- The Avengers Initiative one-shot. As a thief tries to steal S.H.I.E.L.D.'s Avenger Initiative files, we see Fury's assessment of its prospective members. Collection also includes:
- Captain America and Thor: Avengers one-shot. In Cap's story, he and the Howling Commandos raid a HYDRA base only to find a monster inside. In Thor's; he, Loki, and their friends are trying to rescue Fandral the Dashing from the Dark Elves (though made non-canon by conflicting with Thor: The Dark World).
- Iron Man 3 Prelude - Set during the events of The Avengers, the mini-series chronicles War Machine's clash with the Ten Rings organization and explains why he was absent during the Chitauri invasion of New York.
- Iron Man: Coming of the Melter - Another prequel to Iron Man 3, the one-shot features Iron Man and War Machine facing down the MCU version of the Melter, a classic Silver Age villain. (Not collected yet.)
- Thor: The Dark World Prelude - Follows the Thor cast during the gap between the original movie and The Dark World.
- Captain America: The Winter Soldier Prelude - Originally a digital-exclusive; with the focus on Captain America, Black Widow, and Brock Rumlow as they try to stop a terrorist cell.
- Captain America: Homecoming - A prequel focusing on Captain America and Black Widow between the events of The Avengers and Captain America: The Winter Soldier. The story sees the two Avengers trying to protect a scientist from a group of mercenaries who are trying to kidnap her. (Not collected yet.)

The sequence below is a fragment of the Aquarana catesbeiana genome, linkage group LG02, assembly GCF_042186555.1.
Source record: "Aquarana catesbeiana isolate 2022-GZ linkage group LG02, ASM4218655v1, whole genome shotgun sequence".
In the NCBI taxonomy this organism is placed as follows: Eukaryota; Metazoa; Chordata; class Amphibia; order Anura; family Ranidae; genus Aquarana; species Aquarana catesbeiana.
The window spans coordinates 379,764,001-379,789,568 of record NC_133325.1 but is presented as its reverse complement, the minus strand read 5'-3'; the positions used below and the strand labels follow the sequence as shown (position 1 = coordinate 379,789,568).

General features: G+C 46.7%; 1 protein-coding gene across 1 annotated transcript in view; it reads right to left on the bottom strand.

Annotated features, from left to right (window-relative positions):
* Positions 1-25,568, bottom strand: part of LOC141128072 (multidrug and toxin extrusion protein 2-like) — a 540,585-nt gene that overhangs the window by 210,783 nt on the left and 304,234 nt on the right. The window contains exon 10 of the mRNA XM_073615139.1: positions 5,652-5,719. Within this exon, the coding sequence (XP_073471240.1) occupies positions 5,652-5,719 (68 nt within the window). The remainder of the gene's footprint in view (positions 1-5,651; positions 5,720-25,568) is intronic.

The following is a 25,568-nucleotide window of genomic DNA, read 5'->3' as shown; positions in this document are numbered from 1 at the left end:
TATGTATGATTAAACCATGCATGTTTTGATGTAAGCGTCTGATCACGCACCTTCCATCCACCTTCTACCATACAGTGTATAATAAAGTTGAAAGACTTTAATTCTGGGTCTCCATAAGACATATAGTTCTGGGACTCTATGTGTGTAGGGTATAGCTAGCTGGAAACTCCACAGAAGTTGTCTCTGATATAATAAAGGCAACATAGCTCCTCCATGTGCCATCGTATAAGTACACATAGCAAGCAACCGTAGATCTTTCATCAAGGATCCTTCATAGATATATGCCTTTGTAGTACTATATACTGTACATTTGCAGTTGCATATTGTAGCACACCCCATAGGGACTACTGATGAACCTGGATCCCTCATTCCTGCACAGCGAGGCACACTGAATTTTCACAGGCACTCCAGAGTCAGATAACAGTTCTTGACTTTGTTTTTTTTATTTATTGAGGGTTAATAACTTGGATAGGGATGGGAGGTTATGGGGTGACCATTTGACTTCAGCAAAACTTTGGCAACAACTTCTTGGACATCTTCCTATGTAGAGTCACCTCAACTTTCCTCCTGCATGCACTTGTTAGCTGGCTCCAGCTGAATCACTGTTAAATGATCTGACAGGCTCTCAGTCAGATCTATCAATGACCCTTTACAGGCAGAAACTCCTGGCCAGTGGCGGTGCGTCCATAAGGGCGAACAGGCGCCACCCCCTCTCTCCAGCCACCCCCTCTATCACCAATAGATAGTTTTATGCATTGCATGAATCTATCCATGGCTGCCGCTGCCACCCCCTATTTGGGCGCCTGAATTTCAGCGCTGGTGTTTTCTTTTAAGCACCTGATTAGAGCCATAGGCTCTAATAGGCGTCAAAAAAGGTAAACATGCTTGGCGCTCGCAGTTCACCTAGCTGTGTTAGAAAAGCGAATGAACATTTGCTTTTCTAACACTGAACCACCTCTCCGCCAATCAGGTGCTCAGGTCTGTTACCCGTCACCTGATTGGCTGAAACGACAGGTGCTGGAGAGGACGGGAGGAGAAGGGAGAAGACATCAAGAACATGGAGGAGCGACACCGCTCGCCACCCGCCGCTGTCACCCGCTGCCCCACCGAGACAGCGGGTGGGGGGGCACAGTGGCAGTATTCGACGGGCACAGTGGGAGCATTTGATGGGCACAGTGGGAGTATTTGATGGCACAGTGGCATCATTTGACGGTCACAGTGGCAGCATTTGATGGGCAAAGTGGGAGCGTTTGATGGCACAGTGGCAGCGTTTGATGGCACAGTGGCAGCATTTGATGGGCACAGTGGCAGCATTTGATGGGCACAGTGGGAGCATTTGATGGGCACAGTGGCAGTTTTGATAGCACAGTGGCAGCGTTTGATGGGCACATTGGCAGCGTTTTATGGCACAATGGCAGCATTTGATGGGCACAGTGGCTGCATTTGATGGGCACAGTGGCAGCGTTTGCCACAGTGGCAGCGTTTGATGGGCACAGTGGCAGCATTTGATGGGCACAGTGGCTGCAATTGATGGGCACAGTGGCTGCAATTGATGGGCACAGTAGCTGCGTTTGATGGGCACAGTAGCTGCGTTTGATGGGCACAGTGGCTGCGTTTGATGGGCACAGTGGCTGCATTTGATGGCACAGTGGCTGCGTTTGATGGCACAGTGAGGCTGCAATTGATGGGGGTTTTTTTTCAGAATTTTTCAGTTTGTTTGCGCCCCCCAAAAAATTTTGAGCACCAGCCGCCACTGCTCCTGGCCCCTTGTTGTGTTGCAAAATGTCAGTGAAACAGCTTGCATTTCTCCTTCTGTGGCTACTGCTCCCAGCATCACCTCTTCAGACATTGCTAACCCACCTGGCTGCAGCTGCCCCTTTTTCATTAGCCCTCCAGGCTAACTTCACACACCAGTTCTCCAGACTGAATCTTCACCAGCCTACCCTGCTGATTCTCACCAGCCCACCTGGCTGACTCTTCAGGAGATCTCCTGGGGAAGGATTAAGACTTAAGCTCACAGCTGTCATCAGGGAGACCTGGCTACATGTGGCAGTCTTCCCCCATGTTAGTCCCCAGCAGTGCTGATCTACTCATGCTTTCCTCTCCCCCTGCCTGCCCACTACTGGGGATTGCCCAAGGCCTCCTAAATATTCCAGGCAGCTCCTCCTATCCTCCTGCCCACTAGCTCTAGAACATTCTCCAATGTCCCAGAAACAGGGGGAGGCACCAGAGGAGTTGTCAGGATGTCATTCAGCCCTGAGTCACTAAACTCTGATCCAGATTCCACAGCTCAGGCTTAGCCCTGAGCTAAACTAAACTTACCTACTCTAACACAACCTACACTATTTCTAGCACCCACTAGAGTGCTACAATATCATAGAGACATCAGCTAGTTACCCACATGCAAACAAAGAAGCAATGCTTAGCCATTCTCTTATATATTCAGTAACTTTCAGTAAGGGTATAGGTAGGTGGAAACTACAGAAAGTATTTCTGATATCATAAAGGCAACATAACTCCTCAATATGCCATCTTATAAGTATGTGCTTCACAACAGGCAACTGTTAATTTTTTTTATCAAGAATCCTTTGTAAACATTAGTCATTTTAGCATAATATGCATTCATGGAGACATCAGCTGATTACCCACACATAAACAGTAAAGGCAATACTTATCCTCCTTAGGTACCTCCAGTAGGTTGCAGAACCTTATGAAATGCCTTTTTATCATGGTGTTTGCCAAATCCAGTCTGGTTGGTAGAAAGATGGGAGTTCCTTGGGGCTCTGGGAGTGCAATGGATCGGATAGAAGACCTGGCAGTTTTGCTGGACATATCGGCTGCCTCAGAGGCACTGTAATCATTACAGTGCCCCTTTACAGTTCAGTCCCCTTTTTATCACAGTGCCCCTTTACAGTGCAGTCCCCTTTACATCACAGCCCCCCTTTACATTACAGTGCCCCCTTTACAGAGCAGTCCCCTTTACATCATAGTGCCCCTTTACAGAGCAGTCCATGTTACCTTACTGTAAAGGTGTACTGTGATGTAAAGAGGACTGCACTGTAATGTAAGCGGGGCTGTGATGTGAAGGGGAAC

- Guardians of the Galaxy Prelude - The collection includes the Guardians Infinite Comic, and they together present a series of short stories set before the movie: one on Nebula's childhood as well as her relationships with Thanos, Gamora, and Korath; one about a heist pulled off by Rocket Raccoon and Groot; and the Infinite Comic covering when and how the Collector hires Gamora to get the Orb.
- Ant-Man Prelude - A prequel focusing on a young Hank Pym's adventures as the original Ant-Man during the Cold War.
- The Avengers: Operation HYDRA - A prequel set between the events of Captain America: The Winter Soldier and The Avengers: Age Of Ultron, which focuses on the newly reassembled Avengers as they try to hunt down and defeat HYDRA.
Virtually every Marvel property is being considered for this franchise in some capacity, with more scripts being written than could ever be used. It should also be noted that Samuel L. Jackson
(who plays Nick Fury
) has signed an unprecedented
nine-movie deal with Marvel Studios note
and the contracts of other lead actors stretch even further. Kevin Feige, president of Marvel Studios, claims
that they have MCU films planned out until 2028
The runaway success of this franchise
has managed to convince other studios over the potential of Shared Universe